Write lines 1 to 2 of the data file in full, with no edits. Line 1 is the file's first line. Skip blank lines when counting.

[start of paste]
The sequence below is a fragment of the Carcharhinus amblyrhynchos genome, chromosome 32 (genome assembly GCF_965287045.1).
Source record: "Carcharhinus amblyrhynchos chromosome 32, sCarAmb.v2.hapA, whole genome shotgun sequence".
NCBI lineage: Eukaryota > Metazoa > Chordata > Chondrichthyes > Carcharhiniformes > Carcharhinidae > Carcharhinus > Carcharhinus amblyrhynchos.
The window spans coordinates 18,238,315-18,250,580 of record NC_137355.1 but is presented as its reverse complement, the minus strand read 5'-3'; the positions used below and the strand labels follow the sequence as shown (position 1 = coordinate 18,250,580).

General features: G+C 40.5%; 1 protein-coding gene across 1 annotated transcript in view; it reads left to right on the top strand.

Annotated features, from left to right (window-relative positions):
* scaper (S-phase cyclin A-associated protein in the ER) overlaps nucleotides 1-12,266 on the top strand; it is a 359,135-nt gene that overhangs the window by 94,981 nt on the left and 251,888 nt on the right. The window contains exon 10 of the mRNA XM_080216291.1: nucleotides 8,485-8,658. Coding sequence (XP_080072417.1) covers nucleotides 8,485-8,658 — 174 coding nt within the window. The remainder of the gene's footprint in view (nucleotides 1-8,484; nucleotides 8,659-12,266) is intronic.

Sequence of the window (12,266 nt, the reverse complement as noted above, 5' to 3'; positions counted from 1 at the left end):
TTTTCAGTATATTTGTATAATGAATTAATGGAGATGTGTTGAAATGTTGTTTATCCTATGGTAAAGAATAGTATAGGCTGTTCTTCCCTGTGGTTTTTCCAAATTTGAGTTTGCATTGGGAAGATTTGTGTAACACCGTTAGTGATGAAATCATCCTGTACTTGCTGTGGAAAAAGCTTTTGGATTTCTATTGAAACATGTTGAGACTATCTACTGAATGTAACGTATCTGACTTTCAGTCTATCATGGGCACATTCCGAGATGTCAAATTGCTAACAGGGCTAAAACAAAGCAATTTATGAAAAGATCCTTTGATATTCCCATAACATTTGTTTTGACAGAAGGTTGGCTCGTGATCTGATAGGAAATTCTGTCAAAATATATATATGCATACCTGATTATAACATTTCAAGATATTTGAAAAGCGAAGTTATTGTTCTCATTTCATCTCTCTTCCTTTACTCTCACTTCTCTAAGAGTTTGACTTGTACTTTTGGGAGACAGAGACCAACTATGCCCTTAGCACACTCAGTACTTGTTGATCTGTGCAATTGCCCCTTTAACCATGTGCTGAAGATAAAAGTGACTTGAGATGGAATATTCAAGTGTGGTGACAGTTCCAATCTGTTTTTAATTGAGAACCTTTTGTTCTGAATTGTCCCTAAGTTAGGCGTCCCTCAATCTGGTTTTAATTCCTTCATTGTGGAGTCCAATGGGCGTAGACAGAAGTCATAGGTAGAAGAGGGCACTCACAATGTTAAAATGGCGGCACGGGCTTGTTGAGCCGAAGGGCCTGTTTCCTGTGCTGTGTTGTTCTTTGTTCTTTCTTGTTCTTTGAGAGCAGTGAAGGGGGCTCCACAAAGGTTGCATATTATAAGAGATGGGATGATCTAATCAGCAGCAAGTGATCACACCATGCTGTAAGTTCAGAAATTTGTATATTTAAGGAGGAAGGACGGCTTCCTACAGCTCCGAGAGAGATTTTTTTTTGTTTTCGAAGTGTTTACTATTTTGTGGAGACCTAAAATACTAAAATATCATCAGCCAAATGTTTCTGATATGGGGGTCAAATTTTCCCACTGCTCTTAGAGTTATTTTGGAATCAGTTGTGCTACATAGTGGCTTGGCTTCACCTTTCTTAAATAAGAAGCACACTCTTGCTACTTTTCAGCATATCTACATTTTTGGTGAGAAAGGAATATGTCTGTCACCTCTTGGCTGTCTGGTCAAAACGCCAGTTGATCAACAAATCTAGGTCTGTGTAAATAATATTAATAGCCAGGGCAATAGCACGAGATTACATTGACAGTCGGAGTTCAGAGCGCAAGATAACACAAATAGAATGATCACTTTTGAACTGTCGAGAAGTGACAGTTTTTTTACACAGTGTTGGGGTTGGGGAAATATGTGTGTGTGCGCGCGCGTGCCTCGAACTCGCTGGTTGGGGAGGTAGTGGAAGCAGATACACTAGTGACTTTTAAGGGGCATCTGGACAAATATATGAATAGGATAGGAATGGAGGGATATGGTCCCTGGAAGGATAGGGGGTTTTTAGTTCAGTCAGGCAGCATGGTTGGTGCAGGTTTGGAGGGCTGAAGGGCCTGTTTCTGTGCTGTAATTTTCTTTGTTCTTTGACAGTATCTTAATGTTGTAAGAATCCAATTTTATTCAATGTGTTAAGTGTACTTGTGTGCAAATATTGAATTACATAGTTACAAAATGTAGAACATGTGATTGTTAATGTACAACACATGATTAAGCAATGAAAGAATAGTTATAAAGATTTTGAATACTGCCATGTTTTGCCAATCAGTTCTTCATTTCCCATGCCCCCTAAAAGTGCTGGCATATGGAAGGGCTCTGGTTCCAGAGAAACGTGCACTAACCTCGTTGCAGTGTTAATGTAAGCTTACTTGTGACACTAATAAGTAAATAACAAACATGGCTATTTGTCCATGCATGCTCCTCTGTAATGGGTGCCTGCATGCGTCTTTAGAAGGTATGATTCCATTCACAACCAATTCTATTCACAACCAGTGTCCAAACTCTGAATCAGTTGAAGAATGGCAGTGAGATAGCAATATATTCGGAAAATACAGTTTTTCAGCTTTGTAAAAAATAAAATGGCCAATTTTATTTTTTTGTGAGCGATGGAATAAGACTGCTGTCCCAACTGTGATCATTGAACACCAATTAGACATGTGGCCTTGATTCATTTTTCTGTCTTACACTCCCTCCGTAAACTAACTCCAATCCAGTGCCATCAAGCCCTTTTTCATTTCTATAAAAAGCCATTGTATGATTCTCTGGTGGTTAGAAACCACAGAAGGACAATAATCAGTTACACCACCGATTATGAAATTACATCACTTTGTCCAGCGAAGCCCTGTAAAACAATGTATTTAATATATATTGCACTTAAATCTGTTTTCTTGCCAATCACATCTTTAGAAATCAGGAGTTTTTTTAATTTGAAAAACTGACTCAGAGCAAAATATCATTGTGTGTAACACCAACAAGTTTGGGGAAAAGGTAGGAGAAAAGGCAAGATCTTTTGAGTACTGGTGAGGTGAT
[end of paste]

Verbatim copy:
The sequence below is a fragment of the Carcharhinus amblyrhynchos genome, chromosome 32 (genome assembly GCF_965287045.1).
Source record: "Carcharhinus amblyrhynchos chromosome 32, sCarAmb.v2.hapA, whole genome shotgun sequence".